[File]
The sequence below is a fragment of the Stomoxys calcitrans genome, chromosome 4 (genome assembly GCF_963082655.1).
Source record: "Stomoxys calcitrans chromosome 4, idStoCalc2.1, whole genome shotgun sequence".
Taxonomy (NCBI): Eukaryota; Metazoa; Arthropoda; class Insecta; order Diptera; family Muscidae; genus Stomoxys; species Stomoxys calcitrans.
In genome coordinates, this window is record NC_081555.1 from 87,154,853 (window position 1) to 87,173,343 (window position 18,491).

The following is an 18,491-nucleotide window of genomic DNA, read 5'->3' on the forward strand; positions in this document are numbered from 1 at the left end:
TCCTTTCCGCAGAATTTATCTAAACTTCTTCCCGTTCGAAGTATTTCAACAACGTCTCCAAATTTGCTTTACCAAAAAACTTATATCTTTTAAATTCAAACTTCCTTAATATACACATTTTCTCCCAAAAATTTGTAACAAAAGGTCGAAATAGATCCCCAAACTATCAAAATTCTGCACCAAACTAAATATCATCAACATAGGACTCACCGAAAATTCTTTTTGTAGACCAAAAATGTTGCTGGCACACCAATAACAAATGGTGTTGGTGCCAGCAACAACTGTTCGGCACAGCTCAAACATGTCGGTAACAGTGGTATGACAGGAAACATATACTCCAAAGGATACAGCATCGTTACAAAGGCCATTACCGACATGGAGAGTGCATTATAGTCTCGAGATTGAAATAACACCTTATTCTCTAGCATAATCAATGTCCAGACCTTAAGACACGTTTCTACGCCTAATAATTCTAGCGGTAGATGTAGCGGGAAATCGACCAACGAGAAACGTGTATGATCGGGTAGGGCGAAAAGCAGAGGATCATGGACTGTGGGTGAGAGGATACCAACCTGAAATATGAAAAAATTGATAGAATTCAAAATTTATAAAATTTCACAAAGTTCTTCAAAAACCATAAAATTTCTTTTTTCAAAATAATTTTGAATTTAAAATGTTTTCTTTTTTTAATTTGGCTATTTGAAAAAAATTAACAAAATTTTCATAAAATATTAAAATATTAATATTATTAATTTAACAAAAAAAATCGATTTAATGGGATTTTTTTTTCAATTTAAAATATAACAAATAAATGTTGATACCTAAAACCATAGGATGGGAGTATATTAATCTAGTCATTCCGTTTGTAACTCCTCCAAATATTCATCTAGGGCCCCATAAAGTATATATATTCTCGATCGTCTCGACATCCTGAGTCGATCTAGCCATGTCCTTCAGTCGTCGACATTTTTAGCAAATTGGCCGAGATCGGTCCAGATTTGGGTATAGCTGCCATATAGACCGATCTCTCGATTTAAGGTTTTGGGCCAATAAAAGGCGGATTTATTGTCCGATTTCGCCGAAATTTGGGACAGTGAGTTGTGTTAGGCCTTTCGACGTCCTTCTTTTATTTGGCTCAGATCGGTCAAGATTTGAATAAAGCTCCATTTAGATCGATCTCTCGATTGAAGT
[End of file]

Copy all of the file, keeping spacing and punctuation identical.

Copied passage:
The sequence below is a fragment of the Stomoxys calcitrans genome, chromosome 4 (genome assembly GCF_963082655.1).
Source record: "Stomoxys calcitrans chromosome 4, idStoCalc2.1, whole genome shotgun sequence".
Taxonomy (NCBI): Eukaryota; Metazoa; Arthropoda; class Insecta; order Diptera; family Muscidae; genus Stomoxys; species Stomoxys calcitrans.
In genome coordinates, this window is record NC_081555.1 from 87,154,853 (window position 1) to 87,173,343 (window position 18,491).

The following is an 18,491-nucleotide window of genomic DNA, read 5'->3' on the forward strand; positions in this document are numbered from 1 at the left end:
TCCTTTCCGCAGAATTTATCTAAACTTCTTCCCGTTCGAAGTATTTCAACAACGTCTCCAAATTTGCTTTACCAAAAAACTTATATCTTTTAAATTCAAACTTCCTTAATATACACATTTTCTCCCAAAAATTTGTAACAAAAGGTCGAAATAGATCCCCAAACTATCAAAATTCTGCACCAAACTAAATATCATCAACATAGGACTCACCGAAAATTCTTTTTGTAGACCAAAAATGTTGCTGGCACACCAATAACAAATGGTGTTGGTGCCAGCAACAACTGTTCGGCACAGCTCAAACATGTCGGTAACAGTGGTATGACAGGAAACATATACTCCAAAGGATACAGCATCGTTACAAAGGCCATTACCGACATGGAGAGTGCATTATAGTCTCGAGATTGAAATAACACCTTATTCTCTAGCATAATCAATGTCCAGACCTTAAGACACGTTTCTACGCCTAATAATTCTAGCGGTAGATGTAGCGGGAAATCGACCAACGAGAAACGTGTATGATCGGGTAGGGCGAAAAGCAGAGGATCATGGACTGTGGGTGAGAGGATACCAACCTGAAATATGAAAAAATTGATAGAATTCAAAATTTATAAAATTTCACAAAGTTCTTCAAAAACCATAAAATTTCTTTTTTCAAAATAATTTTGAATTTAAAATGTTTTCTTTTTTTAATTTGGCTATTTGAAAAAAATTAACAAAATTTTCATAAAATATTAAAATATTAATATTATTAATTTAACAAAAAAAATCGATTTAATGGGATTTTTTTTTCAATTTAAAATATAACAAATAAATGTTGATACCTAAAACCATAGGATGGGAGTATATTAATCTAGTCATTCCGTTTGTAACTCCTCCAAATATTCATCTAGGGCCCCATAAAGTATATATATTCTCGATCGTCTCGACATCCTGAGTCGATCTAGCCATGTCCTTCAGTCGTCGACATTTTTAGCAAATTGGCCGAGATCGGTCCAGATTTGGGTATAGCTGCCATATAGACCGATCTCTCGATTTAAGGTTTTGGGCCAATAAAAGGCGGATTTATTGTCCGATTTCGCCGAAATTTGGGACAGTGAGTTGTGTTAGGCCTTTCGACGTCCTTCTTTTATTTGGCTCAGATCGGTCAAGATTTGAATAAAGCTCCATTTAGATCGATCTCTCGATTGAAGT